Project Hellraiser 3

Page 27

   
 
 

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With the drive train installed it was time to start in on the wiring and plumbing.  I tried to work in layers from the bottom of the buggy up when possible so the first thing I tackled was the fuel system.

On the suggestion of a customer of mine that built one of my Hellraiser 2 chassis's, I fabricated a heat shield to deflect the air from the radiator fans away from the fuel cell.

Next I lined the fuel pump and radiator mounts with some self adhesive silicone foam I picked up from McMaster Carr (#8623K279)

Both fuel filters received new filter elements.  The main filter was particularly dirt with what looked like fine silt.

Russell adapters #640860 and #640850 were used to change the oem fuel rail connections to -6 AN. I then connected Russell brand pre-made braided stainless fuel lines to the fuel rails before routing them back along the side of the transmission..

The high pressure feed line gets a fuel pressure gauge mounted just after the final filter. The larger line then goes to the filter, fuel pump, pre-filter and finally the fuel cell while the other return line goes straight to the fuel cell.

I then installed the fuel cell, the same 8 gallon RCI unit I had run in the last buggy. Inside the cell I run 4 Walbro fuel pickups configured as shown in the second picture. The unconnected hose barb connects to a hose barb on the bulkhead fitting.

While I was back there I also installed the rear rock lights behind the cell and above the rear tires.

With the fuel system in place the next layer was the radiator and lines.  The radiator was set on top of the foam lined holder and the upper holding clamp was installed. The radiator catch can is an aluminum unit I picked up from Speedway and mounts to the passenger side of the radiator.

Next all the water lines were connected using a variety of Gates flexible radiator hoses.

Next up was the transmission plumbing.  The rear mounted cooler sits just in front of the radiator and required 180 degree fittings to get the lines route down to the floor level using a minimum amount of space.  From the cooler the feed line runs to a filter located under the drivers seat and the other line runs straight to the transmission. The sender for my transmission gauge resides in the filter housing.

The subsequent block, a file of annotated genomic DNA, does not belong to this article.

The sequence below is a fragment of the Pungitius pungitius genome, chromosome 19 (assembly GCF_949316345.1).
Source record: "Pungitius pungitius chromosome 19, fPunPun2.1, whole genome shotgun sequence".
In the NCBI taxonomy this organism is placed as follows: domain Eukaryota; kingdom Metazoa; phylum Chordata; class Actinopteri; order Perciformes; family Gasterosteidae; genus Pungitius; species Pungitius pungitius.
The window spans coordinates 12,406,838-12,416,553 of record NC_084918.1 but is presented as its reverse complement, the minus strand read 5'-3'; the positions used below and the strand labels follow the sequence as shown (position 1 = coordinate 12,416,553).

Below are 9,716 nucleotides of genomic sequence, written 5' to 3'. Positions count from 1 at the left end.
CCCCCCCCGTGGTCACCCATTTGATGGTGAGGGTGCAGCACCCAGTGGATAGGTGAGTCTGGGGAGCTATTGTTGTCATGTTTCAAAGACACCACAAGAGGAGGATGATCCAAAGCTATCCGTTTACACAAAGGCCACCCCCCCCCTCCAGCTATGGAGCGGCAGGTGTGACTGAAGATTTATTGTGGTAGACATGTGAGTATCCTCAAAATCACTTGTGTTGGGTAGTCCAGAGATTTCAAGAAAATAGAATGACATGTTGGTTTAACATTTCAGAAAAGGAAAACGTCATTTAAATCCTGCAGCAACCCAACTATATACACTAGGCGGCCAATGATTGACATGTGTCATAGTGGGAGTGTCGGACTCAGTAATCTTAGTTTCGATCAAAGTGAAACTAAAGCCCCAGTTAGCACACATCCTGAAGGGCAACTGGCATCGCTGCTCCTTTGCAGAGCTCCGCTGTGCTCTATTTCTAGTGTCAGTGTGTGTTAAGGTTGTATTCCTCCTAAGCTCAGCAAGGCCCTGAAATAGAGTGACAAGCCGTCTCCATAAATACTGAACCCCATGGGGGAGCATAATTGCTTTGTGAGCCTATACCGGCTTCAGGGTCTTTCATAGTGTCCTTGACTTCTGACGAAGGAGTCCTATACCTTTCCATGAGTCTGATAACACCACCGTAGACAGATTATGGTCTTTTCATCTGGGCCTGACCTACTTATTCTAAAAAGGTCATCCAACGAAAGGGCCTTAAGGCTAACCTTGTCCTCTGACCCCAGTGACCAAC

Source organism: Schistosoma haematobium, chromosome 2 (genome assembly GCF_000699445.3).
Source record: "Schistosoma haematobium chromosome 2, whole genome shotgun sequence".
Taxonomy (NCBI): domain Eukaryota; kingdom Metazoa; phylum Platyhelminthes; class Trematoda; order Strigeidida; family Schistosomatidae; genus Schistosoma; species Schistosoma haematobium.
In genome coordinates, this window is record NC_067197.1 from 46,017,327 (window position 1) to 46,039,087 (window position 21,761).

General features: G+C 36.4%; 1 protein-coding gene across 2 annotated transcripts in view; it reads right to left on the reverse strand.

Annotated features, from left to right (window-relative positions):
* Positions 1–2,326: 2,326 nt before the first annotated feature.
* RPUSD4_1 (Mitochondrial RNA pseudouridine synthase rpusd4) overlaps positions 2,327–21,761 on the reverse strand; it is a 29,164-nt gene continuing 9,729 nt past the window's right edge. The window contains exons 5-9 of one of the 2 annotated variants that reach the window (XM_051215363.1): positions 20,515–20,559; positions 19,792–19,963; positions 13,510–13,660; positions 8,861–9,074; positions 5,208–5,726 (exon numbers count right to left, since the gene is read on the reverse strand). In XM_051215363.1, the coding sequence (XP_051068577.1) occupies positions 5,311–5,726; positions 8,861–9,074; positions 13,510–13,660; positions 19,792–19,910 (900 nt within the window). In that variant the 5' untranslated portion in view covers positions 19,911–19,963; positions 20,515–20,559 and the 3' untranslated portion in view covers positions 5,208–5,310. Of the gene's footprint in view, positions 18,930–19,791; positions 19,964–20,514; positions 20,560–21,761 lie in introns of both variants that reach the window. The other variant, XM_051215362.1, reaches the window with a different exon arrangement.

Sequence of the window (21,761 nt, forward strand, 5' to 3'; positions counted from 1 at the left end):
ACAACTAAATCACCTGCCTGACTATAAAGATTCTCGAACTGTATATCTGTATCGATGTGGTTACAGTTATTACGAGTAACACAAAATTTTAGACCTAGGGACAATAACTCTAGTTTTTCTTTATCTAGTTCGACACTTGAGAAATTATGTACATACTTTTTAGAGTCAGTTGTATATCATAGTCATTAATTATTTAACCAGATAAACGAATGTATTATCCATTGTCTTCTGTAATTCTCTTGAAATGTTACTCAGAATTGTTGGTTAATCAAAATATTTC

Somewhere between the radiator and transmission cooler install I started running bundles of labeled wires from the front to the rear of the buggy. Along the way I discovered I would need to clearance the seat frame weldment if I was going to fit all the wires past the transmission with room to spare so the weldment was pulled , clearanced, welded and touched up before going back in.

Next up was finding a home for the PCM. I really wanted it behind the dash but I just could not find a spot with the room required to mount it so I settled on a spot under the driver seat.  While it was still accessible I wrapped the exhaust tubes, then came up with a heat shield to block off the area the PCM would be mounted.  I had already made a closeout panel that sat between the seat rails and as it turns out it made a nice mounting plate for the PCM. Due to the midship mounting position I did have to modify the engine harness to move the fuse block and OBD2 port further forward so they would end up in the dash.